PE: Breaking into the world of fine art landscape photography is a bit of a gamble, you have to throw your hat into the ring and hope someone picks it up and hands it back. When I had my first show in 2010, ‘The Arrival’ at the Royal Botanic Gardens in Sydney, it cost me $10,000 to produce the prints and $22,000 to frame the work. The reaction from the public was instantaneous, and I began selling framed and unframed prints from the opening right through to the last day. It was a huge relief because at that stage I had spent about $50,000 in total. After five years and many more trips I decided to stop calculating how much money I’d spent, instead deciding to focus on producing the best prints possible. Recently, I sold several 1.5m wide prints to private and public collectors which again have been extremely encouraging. So despite the downturn in the economy, there are still people willing to spend several thousand dollars on photographic prints for their homes, which I think is an example of how people’s taste in art has shifted from conventional art to my contemporary work.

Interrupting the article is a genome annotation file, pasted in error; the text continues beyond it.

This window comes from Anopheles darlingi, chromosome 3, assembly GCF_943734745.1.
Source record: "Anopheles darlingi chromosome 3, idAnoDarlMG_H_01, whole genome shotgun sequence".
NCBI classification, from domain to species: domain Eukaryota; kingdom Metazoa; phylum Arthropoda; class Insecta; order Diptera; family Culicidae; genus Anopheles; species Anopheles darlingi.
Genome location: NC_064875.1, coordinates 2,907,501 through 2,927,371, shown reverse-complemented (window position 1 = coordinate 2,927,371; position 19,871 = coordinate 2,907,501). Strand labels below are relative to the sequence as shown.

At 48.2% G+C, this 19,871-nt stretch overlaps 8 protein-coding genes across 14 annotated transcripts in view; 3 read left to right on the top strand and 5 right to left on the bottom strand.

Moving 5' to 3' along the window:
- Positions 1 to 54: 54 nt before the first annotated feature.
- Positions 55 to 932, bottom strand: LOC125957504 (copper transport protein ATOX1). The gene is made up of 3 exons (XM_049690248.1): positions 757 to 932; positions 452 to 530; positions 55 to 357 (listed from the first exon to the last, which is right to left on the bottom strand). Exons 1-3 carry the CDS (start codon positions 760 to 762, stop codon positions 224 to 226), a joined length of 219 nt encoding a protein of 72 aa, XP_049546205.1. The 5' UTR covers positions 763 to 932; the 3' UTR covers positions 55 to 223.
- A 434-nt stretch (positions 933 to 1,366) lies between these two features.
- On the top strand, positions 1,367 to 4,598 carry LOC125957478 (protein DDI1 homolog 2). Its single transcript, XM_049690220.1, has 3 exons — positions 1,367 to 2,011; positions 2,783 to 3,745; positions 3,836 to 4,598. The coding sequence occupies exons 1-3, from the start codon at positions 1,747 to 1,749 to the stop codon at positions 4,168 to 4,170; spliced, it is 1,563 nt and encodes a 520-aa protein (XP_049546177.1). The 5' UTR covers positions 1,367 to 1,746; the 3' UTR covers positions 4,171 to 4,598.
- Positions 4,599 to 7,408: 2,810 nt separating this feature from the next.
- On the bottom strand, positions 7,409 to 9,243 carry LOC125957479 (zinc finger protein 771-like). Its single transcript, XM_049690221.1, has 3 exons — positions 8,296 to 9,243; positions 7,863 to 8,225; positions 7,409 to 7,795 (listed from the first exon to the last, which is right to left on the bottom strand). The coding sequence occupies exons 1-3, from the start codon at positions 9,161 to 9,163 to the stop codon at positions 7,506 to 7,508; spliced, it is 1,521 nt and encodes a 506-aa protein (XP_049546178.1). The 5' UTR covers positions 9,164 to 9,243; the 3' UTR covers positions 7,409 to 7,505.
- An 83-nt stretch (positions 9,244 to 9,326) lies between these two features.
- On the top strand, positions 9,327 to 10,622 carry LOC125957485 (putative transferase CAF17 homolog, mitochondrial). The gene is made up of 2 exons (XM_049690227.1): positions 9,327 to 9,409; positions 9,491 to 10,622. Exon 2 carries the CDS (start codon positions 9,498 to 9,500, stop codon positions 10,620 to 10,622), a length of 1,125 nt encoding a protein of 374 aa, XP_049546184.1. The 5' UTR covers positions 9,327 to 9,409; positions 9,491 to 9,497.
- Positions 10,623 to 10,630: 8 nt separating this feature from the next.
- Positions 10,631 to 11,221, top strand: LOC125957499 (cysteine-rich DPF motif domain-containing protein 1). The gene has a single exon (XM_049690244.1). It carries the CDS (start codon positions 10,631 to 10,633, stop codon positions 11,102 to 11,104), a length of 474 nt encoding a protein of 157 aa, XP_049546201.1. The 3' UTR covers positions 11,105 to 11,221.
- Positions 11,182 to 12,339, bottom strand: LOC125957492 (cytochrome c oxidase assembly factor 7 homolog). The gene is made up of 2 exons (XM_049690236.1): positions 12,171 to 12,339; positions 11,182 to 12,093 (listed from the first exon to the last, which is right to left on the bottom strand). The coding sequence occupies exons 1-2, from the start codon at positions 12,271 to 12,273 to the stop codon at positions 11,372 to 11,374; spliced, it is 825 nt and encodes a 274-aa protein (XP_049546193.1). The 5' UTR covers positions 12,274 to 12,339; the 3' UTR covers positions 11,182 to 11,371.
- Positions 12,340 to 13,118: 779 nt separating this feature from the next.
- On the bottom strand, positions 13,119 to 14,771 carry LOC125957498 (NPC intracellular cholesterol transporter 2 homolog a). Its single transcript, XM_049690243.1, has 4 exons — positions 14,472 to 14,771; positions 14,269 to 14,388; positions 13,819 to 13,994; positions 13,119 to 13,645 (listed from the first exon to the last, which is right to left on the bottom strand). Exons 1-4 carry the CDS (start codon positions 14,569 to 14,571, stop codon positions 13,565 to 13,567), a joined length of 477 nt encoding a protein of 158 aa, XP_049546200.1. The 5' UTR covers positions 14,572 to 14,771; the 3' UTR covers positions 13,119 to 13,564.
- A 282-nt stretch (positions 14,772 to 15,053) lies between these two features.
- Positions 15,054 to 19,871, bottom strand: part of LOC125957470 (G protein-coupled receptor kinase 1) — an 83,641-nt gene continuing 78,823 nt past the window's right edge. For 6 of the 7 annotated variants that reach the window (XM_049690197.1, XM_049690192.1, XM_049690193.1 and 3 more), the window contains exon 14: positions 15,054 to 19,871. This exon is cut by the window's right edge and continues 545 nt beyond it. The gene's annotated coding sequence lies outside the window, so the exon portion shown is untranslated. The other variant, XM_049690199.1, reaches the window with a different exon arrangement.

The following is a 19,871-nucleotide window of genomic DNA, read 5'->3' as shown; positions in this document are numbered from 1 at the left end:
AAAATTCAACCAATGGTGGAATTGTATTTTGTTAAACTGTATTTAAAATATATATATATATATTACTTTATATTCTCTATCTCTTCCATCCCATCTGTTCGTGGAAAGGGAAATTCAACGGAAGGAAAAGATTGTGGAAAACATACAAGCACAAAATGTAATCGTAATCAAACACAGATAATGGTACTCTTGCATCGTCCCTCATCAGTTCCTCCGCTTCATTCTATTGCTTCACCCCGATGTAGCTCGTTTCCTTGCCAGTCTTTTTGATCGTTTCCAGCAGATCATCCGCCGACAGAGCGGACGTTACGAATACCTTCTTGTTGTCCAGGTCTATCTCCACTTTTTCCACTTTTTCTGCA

f11: Shooting from above is always technically challenging, talk to us about your methodology and techniques?